In the early 80's, we bought a new house. The water was so hard that the
elements in the hot water heater shorted out in 3 months. Time to get a
water softener (in 9 years, had to get two of them, the water was so hard).
It had a by-pass valve on it. Push it, and the water by-passed the filter.
Both of my softeners had them. I would guess most of them do. I have seen
by-pass valves that connect to water softeners with standard threaded
fittings. The water pipes then connect to them. Depending on how your
plumbing was run, it might be a simple, few minute process to add one.

The salt in a water softener is used to clean the 'hard' stuff out of the
resin tank that the water goes through so that you have soft water. This
resin tank is flushed out  (usually in the middle of the night) by the brine
solution. When this flushing process in finished, the tank is flushed and
back-flushed several times with clean water. There is no salt left to get
into your tap water. Salt in highly corrosive. The copper pipes in houses
would be failing (with time) left and right if they were constantly filled
with even a weak salt solution. When we washed dishes, the glassware would
dry crystal clear. If there were salt in the water, you would have dried up
salt crystals that would be seen as white deposits.

This has been my real life experiance. If my doctor told me to limit my salt
intake or risk serious health problems, I would not hesitate to use a water
softener, if I needed it. Luckily, the water were I live now is so soft that
I actually have to add stuff to it to make it harder whe I refill the spa.

Larry

 
 
 

Good/Bad? Watering plants with *softened* water.

Post by Michael Stricklan » Mon, 07 Jun 1999 04:00:00


Quote:

>The salt in a water softener is used to clean the 'hard' stuff out of the
>resin tank that the water goes through so that you have soft water. This

You are correct here. The SODIUM from the salt replaces the CALCIUM in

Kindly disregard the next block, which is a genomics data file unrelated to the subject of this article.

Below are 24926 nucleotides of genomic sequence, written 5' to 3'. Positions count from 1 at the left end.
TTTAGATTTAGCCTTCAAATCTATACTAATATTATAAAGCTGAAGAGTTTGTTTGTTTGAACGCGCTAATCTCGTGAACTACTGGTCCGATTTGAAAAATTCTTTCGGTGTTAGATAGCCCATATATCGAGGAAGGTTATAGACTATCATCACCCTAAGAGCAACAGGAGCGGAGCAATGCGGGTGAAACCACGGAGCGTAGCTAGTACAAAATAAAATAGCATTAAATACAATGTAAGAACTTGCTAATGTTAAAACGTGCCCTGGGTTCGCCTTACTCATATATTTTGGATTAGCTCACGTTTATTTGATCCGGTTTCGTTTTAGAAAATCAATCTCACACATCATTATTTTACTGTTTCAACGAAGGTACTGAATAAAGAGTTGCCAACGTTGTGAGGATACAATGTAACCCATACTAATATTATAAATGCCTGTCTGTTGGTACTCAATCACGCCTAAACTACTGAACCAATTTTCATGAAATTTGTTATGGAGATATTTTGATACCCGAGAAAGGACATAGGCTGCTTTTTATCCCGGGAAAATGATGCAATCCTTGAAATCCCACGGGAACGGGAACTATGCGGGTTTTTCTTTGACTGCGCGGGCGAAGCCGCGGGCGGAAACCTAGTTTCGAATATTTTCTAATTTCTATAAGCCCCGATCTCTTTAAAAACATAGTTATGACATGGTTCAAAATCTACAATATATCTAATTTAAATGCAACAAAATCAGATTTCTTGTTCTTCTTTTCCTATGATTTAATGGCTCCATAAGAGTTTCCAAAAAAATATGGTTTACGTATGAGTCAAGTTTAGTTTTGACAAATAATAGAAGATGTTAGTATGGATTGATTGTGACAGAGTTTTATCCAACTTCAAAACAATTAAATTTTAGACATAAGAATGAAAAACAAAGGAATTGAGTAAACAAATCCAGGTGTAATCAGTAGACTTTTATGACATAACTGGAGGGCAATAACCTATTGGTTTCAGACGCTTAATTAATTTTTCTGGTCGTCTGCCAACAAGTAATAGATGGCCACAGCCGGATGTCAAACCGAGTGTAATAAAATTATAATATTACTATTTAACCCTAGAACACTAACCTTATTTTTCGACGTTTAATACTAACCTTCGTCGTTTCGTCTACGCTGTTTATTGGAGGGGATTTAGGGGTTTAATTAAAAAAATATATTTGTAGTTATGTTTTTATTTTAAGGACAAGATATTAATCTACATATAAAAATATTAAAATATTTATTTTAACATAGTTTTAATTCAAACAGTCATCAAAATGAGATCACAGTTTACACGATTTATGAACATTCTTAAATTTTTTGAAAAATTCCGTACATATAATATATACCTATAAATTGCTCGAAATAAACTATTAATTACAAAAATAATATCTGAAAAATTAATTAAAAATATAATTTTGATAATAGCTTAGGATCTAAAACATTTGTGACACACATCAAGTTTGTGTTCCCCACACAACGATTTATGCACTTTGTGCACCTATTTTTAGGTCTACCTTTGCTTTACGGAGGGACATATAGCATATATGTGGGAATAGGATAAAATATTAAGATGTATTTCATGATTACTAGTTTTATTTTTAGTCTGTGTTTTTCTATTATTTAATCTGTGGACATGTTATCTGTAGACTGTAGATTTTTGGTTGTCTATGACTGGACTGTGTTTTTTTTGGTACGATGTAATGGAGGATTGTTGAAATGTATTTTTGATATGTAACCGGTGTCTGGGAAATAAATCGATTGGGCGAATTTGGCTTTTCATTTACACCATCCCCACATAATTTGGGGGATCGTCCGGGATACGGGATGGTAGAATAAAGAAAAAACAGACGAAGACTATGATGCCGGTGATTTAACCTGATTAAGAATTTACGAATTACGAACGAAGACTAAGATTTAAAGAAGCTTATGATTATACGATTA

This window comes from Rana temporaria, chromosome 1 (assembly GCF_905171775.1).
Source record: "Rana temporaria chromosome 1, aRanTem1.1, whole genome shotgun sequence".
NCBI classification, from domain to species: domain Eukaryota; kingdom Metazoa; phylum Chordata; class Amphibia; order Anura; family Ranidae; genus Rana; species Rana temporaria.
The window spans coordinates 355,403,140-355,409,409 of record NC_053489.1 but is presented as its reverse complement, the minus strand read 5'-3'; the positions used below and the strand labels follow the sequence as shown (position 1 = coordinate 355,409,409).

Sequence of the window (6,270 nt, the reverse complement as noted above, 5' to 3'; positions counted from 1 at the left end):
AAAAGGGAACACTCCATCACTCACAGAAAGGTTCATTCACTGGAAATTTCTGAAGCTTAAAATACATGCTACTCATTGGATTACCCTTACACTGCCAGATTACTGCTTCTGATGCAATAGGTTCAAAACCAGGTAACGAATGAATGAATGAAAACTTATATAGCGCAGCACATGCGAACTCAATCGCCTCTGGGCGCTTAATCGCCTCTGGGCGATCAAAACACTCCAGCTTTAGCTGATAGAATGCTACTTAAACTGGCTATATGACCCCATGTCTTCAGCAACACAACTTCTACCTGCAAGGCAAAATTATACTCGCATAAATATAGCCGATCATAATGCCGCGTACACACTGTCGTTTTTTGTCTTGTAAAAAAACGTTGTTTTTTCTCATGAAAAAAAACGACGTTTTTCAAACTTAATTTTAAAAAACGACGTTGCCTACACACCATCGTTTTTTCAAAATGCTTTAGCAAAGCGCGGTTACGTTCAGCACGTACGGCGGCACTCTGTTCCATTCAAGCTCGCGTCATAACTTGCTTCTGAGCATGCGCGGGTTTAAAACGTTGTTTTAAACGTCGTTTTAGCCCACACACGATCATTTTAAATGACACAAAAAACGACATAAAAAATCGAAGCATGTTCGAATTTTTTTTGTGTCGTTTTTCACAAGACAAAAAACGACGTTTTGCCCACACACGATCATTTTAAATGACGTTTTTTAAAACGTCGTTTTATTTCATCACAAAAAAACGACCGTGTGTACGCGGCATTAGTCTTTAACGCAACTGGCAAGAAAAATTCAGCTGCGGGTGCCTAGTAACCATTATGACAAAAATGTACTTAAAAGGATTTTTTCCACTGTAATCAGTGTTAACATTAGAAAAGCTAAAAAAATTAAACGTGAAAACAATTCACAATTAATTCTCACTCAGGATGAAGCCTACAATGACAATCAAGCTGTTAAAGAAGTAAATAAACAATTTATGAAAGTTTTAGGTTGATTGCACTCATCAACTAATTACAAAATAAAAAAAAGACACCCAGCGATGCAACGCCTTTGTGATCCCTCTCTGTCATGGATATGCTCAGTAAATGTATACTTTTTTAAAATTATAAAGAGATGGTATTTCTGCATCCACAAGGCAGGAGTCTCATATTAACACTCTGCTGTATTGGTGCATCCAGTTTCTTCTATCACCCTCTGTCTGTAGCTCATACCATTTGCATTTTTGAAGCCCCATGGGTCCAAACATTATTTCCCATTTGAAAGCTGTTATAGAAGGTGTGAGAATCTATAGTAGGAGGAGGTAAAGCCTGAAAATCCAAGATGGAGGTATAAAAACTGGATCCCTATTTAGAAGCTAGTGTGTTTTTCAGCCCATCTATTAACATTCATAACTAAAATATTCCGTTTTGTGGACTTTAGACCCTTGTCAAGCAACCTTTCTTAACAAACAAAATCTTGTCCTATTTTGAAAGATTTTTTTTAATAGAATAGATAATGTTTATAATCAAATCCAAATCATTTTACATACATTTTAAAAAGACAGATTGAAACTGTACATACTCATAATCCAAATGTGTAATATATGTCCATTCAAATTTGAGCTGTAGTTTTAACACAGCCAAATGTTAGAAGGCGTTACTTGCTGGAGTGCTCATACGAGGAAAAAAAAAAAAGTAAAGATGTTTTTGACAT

the hard water - thus softening it since hardness measures calcium
content not sodium content.

Quote:
>resin tank is flushed out  (usually in the middle of the night) by the brine
>solution. When this flushing process in finished, the tank is flushed and
>back-flushed several times with clean water. There is no salt left to get
>into your tap water. Salt in highly corrosive. The copper pipes in houses

During the flushing process, the resin releases the calcium and absorbs
sodium so that it can later release the sodium to replace the calcium
in the hard water. It's a simple replacement, not removal. Softened
water has a high sodium content as opposed to what it had when hard - a
high calcium content. I believe that there should be some information
that comes with the softener that explains the exchange process - there
was with the resin that I bought to soften the water in my aquarium. It
uses the same brine rinse process to recharge as the household water
softeners do - it's just done manually in a jar or bucket.

Quote:
>This has been my real life experiance. If my doctor told me to limit my salt
>intake or risk serious health problems, I would not hesitate to use a water
>softener, if I needed it. Luckily, the water were I live now is so soft that
>I actually have to add stuff to it to make it harder whe I refill the spa.

You should ask  your doctor about this subject - I think he might
change your mind......sodium is sodium whether you get it from salt or
softened water.

Later, Mike
USDA Zone 7, Sunset Zone 32 AHS HZ7 (Villa Rica, GA)
^^^^^^^^^^^^^^^^^^^^^^^^^^^^^^^^^^^^^^^^^^^^^^^^^^^^^^^^^^^^^^^^^^^^^^^^^^^^^^

 
 
 

Good/Bad? Watering plants with *softened* water.

Post by IrisCoh » Wed, 09 Jun 1999 04:00:00


Thank you for the clarification. However, it is my understanding that tapwater
from a water softener still might have a trace of salt in it, not enough to
cloud the dishes or corrode the pipes, but perhaps enough to damage a sensitive
plant eventually. I would still bypass it for watering plants. I would like to
know the actual ppm of dissolved salts in the water from the softener you
described.
Iris, Zone 5a, Sunset Zone 40
"That lyf so short, the craft so long to lerne"
Hippocrates quoted by Chaucer